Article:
The YouTube personalities bring ‘The Lost Causes of Bleak Creek’ around the country this fall on a book tour, and it starts in Boston
Rhett McLaughlin and Link Neal have made a career out of pushing each other to the limits of themselves and their friendship. But as the lifelong best friends and YouTube stars embark on the latest chapter of their conjoined creative journey with their first novel, The Lost Causes of Bleak Creek, which hits shelves on Tuesday (October 29), they’re in uncharted territory.
The continuously curious comrades will bring their latest vessel of creative brain power all over the country for the Bleak Creek Conversations with Rhett and Link book tour, an outside-of-the-box take on your “normal” book tour, and will be kicking said book tour off at The Wilbur Theatre on Sunday (October 27).
Vanyaland got the duo on the horn recently to chat a bit about the book, the autobiographical streaks within it, what brought them to the exploration of a new genre, and what the writing process did for them, in terms of fueling the creative fire for what’s to come after this.
Jason Greenough: Starting off with why we’re here, we’ve got some fun things coming up for you guys. You’ve got the Lost Causes of Bleak Creek coming out on October 29th. How are you feeling about it as we get closer to the book hitting shelves?
Rhett McLaughlin: We are super excited about it, man, and we are ready to unleash this thing on the world. We’ve been working on it for over a year. Well, closer to two years now, so compared to a lot of things we do, which are created and a few days later it’s on the internet, this is a different timeline. We’re very excited about it. From a creative standpoint, we’re as excited about it as anything we’ve ever done, so we just want to get it in people’s hands so they start reading the story and discussing it.
Link Neal: I’m excited to finally let all of our fans and others read it. It’s going to scare some people, it’s going to make you laugh, it might even make you cry a little bit. I will cry if it doesn’t scare people and make them laugh, let’s put it that way.
Right on! In addition to the release, you’ve got a book tour to help hype the book kicking off in Boston at the Wilbur Theatre. What can we expect from this tour?
Neal: We’re not doing what you might expect from a normal book tour, which might be going to bookstores and reading excerpts from the book. We’ve crafted an entire show around the themes and the story of the book, as well as our experiences in writing it.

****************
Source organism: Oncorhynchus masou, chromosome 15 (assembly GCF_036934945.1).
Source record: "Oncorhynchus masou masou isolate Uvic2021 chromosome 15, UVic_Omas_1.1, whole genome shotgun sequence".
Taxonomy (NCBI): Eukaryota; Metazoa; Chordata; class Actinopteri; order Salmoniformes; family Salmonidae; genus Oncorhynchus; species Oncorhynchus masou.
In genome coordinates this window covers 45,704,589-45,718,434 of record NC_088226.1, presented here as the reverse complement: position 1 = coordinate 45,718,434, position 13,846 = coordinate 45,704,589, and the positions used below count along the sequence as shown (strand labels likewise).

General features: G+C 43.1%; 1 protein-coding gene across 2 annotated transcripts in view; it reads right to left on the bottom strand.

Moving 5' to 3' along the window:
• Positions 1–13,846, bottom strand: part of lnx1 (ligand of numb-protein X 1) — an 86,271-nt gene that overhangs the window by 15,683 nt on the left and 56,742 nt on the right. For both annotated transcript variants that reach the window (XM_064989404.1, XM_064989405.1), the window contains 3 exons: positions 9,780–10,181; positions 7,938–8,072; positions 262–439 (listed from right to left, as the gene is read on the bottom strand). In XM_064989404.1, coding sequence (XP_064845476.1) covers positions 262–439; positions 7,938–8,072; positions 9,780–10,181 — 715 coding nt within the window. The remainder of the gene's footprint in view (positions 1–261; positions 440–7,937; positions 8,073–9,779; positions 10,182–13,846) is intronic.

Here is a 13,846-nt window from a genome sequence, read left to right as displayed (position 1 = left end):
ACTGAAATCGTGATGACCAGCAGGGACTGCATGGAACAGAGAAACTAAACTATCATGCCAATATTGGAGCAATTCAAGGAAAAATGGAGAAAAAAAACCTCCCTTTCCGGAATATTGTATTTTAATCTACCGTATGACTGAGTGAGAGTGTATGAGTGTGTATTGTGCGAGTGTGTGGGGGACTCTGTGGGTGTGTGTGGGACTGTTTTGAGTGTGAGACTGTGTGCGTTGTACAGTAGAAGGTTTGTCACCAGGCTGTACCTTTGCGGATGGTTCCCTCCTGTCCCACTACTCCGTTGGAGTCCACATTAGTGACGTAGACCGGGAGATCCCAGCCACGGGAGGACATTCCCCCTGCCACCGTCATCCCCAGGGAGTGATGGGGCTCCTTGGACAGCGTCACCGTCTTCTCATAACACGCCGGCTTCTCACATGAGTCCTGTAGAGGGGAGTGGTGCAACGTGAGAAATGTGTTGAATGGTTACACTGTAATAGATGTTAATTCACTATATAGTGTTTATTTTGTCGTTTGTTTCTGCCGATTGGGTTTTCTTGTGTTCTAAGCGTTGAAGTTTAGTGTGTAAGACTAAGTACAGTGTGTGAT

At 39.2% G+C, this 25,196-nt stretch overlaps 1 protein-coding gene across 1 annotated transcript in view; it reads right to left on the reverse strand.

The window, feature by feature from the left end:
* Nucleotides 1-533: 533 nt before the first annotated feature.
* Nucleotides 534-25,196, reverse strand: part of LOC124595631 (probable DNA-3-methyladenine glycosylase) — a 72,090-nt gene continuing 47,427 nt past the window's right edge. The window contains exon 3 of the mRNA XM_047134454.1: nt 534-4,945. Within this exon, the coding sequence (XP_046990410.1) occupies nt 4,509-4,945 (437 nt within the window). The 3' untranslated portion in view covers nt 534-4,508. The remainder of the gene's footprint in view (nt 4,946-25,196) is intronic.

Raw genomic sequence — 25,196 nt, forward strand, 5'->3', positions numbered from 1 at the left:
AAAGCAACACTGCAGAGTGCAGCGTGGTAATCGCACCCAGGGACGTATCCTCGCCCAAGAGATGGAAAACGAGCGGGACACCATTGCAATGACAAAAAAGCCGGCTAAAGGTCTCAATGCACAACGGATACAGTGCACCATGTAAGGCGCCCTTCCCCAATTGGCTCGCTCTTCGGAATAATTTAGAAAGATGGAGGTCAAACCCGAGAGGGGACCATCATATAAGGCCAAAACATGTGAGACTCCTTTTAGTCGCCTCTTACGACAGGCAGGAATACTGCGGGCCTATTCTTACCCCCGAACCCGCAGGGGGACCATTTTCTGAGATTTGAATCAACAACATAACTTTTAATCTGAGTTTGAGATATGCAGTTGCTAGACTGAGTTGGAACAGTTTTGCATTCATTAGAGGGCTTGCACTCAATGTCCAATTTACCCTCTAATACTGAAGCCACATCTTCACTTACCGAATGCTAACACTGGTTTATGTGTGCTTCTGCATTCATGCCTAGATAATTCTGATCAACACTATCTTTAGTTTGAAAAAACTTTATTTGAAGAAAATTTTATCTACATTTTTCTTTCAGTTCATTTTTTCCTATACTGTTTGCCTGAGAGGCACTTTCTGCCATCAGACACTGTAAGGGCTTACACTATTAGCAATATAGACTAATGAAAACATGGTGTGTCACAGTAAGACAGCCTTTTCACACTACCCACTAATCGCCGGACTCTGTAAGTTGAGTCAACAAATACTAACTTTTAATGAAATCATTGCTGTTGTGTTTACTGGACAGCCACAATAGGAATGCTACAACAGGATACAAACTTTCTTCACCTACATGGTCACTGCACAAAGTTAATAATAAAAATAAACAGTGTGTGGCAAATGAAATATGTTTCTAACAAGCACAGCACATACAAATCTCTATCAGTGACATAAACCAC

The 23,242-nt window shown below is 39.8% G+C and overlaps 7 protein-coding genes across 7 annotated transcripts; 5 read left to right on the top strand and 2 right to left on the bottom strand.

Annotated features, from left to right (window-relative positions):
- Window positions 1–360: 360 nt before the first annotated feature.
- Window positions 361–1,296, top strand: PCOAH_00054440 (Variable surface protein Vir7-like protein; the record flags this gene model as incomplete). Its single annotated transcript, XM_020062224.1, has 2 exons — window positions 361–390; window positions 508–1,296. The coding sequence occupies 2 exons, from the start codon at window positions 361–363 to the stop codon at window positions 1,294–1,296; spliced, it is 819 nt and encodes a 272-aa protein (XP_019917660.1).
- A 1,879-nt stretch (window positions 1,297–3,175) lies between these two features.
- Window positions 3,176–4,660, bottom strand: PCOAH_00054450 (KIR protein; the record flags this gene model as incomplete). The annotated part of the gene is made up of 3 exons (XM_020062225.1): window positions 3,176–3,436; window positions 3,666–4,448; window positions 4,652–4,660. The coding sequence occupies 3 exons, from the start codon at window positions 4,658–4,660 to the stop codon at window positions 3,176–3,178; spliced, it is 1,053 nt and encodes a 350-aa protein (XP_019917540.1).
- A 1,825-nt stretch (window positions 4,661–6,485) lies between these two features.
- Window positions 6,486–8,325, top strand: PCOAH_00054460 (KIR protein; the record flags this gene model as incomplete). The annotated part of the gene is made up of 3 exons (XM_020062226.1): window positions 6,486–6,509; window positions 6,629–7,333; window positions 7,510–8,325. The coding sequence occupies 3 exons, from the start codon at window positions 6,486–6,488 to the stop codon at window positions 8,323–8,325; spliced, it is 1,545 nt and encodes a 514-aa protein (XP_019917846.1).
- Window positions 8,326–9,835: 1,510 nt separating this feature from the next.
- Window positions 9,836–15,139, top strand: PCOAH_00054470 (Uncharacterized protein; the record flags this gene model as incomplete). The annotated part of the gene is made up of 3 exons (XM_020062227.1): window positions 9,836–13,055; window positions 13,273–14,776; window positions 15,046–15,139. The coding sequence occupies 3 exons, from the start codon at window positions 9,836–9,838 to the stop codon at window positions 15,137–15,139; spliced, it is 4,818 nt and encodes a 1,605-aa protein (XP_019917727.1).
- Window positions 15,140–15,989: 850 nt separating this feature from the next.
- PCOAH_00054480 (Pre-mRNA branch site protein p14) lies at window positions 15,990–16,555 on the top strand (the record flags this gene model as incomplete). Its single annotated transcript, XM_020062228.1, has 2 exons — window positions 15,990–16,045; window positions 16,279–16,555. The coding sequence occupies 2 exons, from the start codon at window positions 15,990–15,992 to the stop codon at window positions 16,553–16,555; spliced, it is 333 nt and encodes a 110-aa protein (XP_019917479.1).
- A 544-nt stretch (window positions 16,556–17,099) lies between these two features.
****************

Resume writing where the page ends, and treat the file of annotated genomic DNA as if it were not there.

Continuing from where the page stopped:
McLaughlin: One of the really cool things about the story is that while the events are largely fictitious and made up, but the setting and the characters are very muchso based on us growing up in a small town in the south. Bleak Creek is essentially Buies Creek, and I think people will pick up on it pretty quickly that Rex and Leif, the lead characters in the book are basically Rhett and Link. So, in order to illustrate and explore that personal connection that our upbringing has on the story elements themselves, we went back to Buies Creek this past summer, and revisited a lot of the places and locations that come up in the novel, and we’re going to be premiering that documentary as part of Bleak Creek Conversations in Boston. So, I think it’ll make a lot of connections for people. For one, I think for our fans that have followed our work, they’ll like to see us go back to where we grew up, like our childhood homes and the places we hung out in as kids. The way the story ties into, and was influenced by those things is something that we’re really excited to share with everyone.
Just at the very base of the story, what sparked the idea to write this story? What blew this idea open for you guys?
Neal: We’ve always been very passionate about creating stories. We’ve usually thought of it and dreamed of it, in terms of being filmmakers, but then with the success of our first book, The Book of Mythicality, which was more of a coffee table books meets memoir meets advice book based on our friendship, based on that experience, we wanted to write another book, but we really wanted to dive into a story and create something in that way because that’s what we’re passionate about most.
McLaughlin: We’ve always wanted to write, but like Link said, it was more a of a screenplay. It was when our agent at the time brought up the idea of doing something around the adventures of a young Rhett and Link a la the Hardy Boys, and something that we realized was that we always had our eye on trying to figure out a way to bring something creative and something narrative out of that world we grew up in, in the south. I think we always kind of assumed that would be a movie, that we’ll most likely wind up making at some point anyway, but when he said that, it was just a really interesting thing to explore.
Once we got into it, it very quickly morphed into something is very distinctly different than The Hardy Boys, other than the fact that it’s about two teenage kids fighting some supernatural forces. It’s not really a mystery book, or campy in that way. There’s a lot of humor in it, but it’s a much more sincere and much darker than what you would get from Hardy Boys. Not to mention, the target audience for it is somewhere between young adult and adult, and people can make their own determination about that, but if you grew up in the nineties, you’re definitely going to have a lot of touch points for the things you find a book, but if you’re currently in high school, as the characters are going into high school in 1992, which is the year we went into high school, then there’s going to be a lot that you can relate to, as well. It’s very broad in terms of the audience.
That line between young adult and adult is important. Being able to read those types of adventurous books keeps the imagination open, regardless of age group.
McLaughlin: At this point, “young adult” doesn’t mean you’re only going to read it if you’re a teenager. There are plenty of adults going to the YA section to get their books. We really just did what we always do, and we wrote it for ourselves. We thought about what we thought was funny, or what we would want to read, but given the fact that the protagonists are in high school, it naturally relates to an audience that’s in that stage of life.